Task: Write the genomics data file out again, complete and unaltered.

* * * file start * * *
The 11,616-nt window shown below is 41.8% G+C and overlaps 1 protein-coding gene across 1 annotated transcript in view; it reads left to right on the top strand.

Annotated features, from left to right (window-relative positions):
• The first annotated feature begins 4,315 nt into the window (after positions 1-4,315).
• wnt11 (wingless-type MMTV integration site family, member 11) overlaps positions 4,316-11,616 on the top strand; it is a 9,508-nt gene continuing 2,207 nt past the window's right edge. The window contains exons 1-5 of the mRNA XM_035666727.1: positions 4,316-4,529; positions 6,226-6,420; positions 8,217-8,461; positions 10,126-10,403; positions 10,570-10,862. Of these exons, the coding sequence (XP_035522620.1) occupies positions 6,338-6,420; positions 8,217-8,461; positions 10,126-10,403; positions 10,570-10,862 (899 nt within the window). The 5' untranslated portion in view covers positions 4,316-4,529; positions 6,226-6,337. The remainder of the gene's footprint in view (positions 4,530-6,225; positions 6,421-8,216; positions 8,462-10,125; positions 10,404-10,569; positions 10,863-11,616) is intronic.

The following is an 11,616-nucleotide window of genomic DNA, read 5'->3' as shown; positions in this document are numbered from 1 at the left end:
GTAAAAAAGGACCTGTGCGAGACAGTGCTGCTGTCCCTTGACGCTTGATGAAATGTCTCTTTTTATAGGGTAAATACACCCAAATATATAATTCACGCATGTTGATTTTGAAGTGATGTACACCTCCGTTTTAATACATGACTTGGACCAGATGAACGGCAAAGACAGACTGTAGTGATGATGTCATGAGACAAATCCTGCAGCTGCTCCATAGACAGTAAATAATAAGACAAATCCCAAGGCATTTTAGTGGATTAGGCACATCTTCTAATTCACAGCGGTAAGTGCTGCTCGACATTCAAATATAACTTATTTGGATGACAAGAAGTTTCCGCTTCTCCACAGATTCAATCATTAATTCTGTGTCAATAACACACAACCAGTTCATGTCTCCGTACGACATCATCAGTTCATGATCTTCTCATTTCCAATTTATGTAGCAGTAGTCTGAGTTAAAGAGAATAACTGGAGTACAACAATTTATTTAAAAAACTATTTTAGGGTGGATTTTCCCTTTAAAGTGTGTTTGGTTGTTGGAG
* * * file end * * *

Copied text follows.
The 11,616-nt window shown below is 41.8% G+C and overlaps 1 protein-coding gene across 1 annotated transcript in view; it reads left to right on the top strand.

Annotated features, from left to right (window-relative positions):
• The first annotated feature begins 4,315 nt into the window (after positions 1-4,315).
• wnt11 (wingless-type MMTV integration site family, member 11) overlaps positions 4,316-11,616 on the top strand; it is a 9,508-nt gene continuing 2,207 nt past the window's right edge. The window contains exons 1-5 of the mRNA XM_035666727.1: positions 4,316-4,529; positions 6,226-6,420; positions 8,217-8,461; positions 10,126-10,403; positions 10,570-10,862. Of these exons, the coding sequence (XP_035522620.1) occupies positions 6,338-6,420; positions 8,217-8,461; positions 10,126-10,403; positions 10,570-10,862 (899 nt within the window). The 5' untranslated portion in view covers positions 4,316-4,529; positions 6,226-6,337. The remainder of the gene's footprint in view (positions 4,530-6,225; positions 6,421-8,216; positions 8,462-10,125; positions 10,404-10,569; positions 10,863-11,616) is intronic.

The following is an 11,616-nucleotide window of genomic DNA, read 5'->3' as shown; positions in this document are numbered from 1 at the left end:
GTAAAAAAGGACCTGTGCGAGACAGTGCTGCTGTCCCTTGACGCTTGATGAAATGTCTCTTTTTATAGGGTAAATACACCCAAATATATAATTCACGCATGTTGATTTTGAAGTGATGTACACCTCCGTTTTAATACATGACTTGGACCAGATGAACGGCAAAGACAGACTGTAGTGATGATGTCATGAGACAAATCCTGCAGCTGCTCCATAGACAGTAAATAATAAGACAAATCCCAAGGCATTTTAGTGGATTAGGCACATCTTCTAATTCACAGCGGTAAGTGCTGCTCGACATTCAAATATAACTTATTTGGATGACAAGAAGTTTCCGCTTCTCCACAGATTCAATCATTAATTCTGTGTCAATAACACACAACCAGTTCATGTCTCCGTACGACATCATCAGTTCATGATCTTCTCATTTCCAATTTATGTAGCAGTAGTCTGAGTTAAAGAGAATAACTGGAGTACAACAATTTATTTAAAAAACTATTTTAGGGTGGATTTTCCCTTTAAAGTGTGTTTGGTTGTTGGAG